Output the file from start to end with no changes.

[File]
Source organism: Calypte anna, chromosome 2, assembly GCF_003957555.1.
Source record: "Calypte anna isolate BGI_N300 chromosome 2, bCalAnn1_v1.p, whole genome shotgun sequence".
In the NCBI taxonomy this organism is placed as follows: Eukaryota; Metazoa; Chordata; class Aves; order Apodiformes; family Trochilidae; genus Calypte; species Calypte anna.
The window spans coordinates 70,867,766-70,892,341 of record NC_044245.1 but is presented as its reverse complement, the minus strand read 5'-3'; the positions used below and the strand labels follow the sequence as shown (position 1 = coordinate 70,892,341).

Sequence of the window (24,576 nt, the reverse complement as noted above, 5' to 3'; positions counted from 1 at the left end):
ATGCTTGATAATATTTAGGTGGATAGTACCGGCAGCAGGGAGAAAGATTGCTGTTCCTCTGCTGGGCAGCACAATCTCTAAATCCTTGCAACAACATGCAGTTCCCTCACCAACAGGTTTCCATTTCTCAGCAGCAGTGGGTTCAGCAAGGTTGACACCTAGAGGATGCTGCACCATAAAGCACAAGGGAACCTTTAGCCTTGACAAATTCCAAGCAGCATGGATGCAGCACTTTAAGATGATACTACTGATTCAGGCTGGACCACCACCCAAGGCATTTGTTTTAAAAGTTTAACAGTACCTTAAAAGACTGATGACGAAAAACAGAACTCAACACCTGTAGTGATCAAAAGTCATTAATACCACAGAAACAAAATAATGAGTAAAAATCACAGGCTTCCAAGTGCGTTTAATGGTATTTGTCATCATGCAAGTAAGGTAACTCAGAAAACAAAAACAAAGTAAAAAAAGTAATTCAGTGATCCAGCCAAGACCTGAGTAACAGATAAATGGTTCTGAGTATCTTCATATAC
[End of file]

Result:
Source organism: Calypte anna, chromosome 2, assembly GCF_003957555.1.
Source record: "Calypte anna isolate BGI_N300 chromosome 2, bCalAnn1_v1.p, whole genome shotgun sequence".
In the NCBI taxonomy this organism is placed as follows: Eukaryota; Metazoa; Chordata; class Aves; order Apodiformes; family Trochilidae; genus Calypte; species Calypte anna.
The window spans coordinates 70,867,766-70,892,341 of record NC_044245.1 but is presented as its reverse complement, the minus strand read 5'-3'; the positions used below and the strand labels follow the sequence as shown (position 1 = coordinate 70,892,341).

Sequence of the window (24,576 nt, the reverse complement as noted above, 5' to 3'; positions counted from 1 at the left end):
ATGCTTGATAATATTTAGGTGGATAGTACCGGCAGCAGGGAGAAAGATTGCTGTTCCTCTGCTGGGCAGCACAATCTCTAAATCCTTGCAACAACATGCAGTTCCCTCACCAACAGGTTTCCATTTCTCAGCAGCAGTGGGTTCAGCAAGGTTGACACCTAGAGGATGCTGCACCATAAAGCACAAGGGAACCTTTAGCCTTGACAAATTCCAAGCAGCATGGATGCAGCACTTTAAGATGATACTACTGATTCAGGCTGGACCACCACCCAAGGCATTTGTTTTAAAAGTTTAACAGTACCTTAAAAGACTGATGACGAAAAACAGAACTCAACACCTGTAGTGATCAAAAGTCATTAATACCACAGAAACAAAATAATGAGTAAAAATCACAGGCTTCCAAGTGCGTTTAATGGTATTTGTCATCATGCAAGTAAGGTAACTCAGAAAACAAAAACAAAGTAAAAAAAGTAATTCAGTGATCCAGCCAAGACCTGAGTAACAGATAAATGGTTCTGAGTATCTTCATATAC